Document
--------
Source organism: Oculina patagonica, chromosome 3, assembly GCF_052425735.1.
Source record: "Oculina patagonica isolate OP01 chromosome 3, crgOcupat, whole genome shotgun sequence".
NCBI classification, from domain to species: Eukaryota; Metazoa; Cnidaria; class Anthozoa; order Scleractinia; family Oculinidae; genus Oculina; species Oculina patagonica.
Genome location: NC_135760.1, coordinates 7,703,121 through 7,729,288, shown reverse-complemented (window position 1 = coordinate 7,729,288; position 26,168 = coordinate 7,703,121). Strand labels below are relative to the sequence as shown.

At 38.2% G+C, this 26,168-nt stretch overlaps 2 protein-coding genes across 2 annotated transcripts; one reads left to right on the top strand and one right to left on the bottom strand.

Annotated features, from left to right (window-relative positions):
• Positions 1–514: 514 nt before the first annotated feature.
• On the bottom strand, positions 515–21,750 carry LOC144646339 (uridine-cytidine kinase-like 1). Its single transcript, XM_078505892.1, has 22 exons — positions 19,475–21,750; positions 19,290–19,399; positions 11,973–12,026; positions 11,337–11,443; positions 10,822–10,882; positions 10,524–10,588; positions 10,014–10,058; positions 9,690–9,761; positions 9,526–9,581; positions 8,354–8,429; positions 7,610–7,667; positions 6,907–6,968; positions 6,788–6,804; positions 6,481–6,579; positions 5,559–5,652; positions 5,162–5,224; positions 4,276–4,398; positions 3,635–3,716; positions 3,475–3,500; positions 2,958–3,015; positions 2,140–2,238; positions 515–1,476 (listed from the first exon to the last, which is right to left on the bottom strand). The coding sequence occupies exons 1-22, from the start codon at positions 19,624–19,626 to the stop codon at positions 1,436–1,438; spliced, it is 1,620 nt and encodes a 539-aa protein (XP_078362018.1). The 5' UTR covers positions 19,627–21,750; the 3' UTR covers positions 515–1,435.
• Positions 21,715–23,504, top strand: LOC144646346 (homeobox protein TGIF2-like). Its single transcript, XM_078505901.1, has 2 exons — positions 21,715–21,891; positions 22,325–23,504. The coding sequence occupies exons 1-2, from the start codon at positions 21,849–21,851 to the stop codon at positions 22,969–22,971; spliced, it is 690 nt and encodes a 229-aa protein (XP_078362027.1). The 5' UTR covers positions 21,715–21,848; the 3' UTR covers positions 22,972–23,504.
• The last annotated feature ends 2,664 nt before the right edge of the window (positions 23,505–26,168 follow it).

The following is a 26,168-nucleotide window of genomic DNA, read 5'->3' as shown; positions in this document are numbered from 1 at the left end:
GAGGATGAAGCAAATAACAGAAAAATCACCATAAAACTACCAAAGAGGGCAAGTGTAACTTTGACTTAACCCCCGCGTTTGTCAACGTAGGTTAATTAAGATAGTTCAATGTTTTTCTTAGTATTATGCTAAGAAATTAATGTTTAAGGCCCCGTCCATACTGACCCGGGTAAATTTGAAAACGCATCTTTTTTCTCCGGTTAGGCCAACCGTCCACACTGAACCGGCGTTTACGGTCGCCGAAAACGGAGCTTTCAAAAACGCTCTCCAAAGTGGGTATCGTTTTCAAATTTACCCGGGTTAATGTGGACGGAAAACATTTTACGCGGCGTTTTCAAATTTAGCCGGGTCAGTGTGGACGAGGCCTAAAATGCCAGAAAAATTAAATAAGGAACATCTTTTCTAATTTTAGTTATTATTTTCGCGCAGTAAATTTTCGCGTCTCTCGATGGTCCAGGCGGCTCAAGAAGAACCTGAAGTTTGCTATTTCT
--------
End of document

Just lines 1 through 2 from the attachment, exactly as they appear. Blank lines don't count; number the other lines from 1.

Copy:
Source organism: Oculina patagonica, chromosome 3, assembly GCF_052425735.1.
Source record: "Oculina patagonica isolate OP01 chromosome 3, crgOcupat, whole genome shotgun sequence".